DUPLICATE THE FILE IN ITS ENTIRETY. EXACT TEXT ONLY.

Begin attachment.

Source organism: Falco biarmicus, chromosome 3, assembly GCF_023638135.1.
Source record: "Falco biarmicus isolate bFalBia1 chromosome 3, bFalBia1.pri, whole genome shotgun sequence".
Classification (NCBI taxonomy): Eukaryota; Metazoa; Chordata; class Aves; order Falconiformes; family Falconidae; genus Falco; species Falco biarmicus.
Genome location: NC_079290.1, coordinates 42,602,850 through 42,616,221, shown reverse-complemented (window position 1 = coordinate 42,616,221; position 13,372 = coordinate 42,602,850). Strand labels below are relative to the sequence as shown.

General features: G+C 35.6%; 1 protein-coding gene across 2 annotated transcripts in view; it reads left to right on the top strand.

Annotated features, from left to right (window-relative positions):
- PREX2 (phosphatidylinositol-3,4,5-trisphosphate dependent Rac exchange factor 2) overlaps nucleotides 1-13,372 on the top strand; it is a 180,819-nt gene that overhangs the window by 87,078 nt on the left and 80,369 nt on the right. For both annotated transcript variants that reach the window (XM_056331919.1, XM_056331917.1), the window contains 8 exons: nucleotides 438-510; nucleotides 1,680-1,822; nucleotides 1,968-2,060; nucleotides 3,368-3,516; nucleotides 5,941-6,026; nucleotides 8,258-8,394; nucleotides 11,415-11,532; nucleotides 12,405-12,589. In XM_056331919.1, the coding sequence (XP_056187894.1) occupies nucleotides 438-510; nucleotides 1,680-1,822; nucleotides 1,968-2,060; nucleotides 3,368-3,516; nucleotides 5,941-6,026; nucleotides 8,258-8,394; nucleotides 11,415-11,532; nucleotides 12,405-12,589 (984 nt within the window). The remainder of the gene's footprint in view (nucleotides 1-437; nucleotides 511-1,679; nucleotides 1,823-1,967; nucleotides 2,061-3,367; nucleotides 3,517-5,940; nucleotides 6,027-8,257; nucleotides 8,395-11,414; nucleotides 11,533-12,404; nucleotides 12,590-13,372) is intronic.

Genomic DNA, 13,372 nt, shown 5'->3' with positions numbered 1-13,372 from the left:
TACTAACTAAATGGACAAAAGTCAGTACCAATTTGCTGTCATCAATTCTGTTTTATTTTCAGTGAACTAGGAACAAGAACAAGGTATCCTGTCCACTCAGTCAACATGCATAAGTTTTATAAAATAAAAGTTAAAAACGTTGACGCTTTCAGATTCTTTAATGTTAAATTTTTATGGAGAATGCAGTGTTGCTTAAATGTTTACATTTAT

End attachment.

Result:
Source organism: Falco biarmicus, chromosome 3, assembly GCF_023638135.1.
Source record: "Falco biarmicus isolate bFalBia1 chromosome 3, bFalBia1.pri, whole genome shotgun sequence".
Classification (NCBI taxonomy): Eukaryota; Metazoa; Chordata; class Aves; order Falconiformes; family Falconidae; genus Falco; species Falco biarmicus.
Genome location: NC_079290.1, coordinates 42,602,850 through 42,616,221, shown reverse-complemented (window position 1 = coordinate 42,616,221; position 13,372 = coordinate 42,602,850). Strand labels below are relative to the sequence as shown.

General features: G+C 35.6%; 1 protein-coding gene across 2 annotated transcripts in view; it reads left to right on the top strand.

Annotated features, from left to right (window-relative positions):
- PREX2 (phosphatidylinositol-3,4,5-trisphosphate dependent Rac exchange factor 2) overlaps nucleotides 1-13,372 on the top strand; it is a 180,819-nt gene that overhangs the window by 87,078 nt on the left and 80,369 nt on the right. For both annotated transcript variants that reach the window (XM_056331919.1, XM_056331917.1), the window contains 8 exons: nucleotides 438-510; nucleotides 1,680-1,822; nucleotides 1,968-2,060; nucleotides 3,368-3,516; nucleotides 5,941-6,026; nucleotides 8,258-8,394; nucleotides 11,415-11,532; nucleotides 12,405-12,589. In XM_056331919.1, the coding sequence (XP_056187894.1) occupies nucleotides 438-510; nucleotides 1,680-1,822; nucleotides 1,968-2,060; nucleotides 3,368-3,516; nucleotides 5,941-6,026; nucleotides 8,258-8,394; nucleotides 11,415-11,532; nucleotides 12,405-12,589 (984 nt within the window). The remainder of the gene's footprint in view (nucleotides 1-437; nucleotides 511-1,679; nucleotides 1,823-1,967; nucleotides 2,061-3,367; nucleotides 3,517-5,940; nucleotides 6,027-8,257; nucleotides 8,395-11,414; nucleotides 11,533-12,404; nucleotides 12,590-13,372) is intronic.

Genomic DNA, 13,372 nt, shown 5'->3' with positions numbered 1-13,372 from the left:
TACTAACTAAATGGACAAAAGTCAGTACCAATTTGCTGTCATCAATTCTGTTTTATTTTCAGTGAACTAGGAACAAGAACAAGGTATCCTGTCCACTCAGTCAACATGCATAAGTTTTATAAAATAAAAGTTAAAAACGTTGACGCTTTCAGATTCTTTAATGTTAAATTTTTATGGAGAATGCAGTGTTGCTTAAATGTTTACATTTAT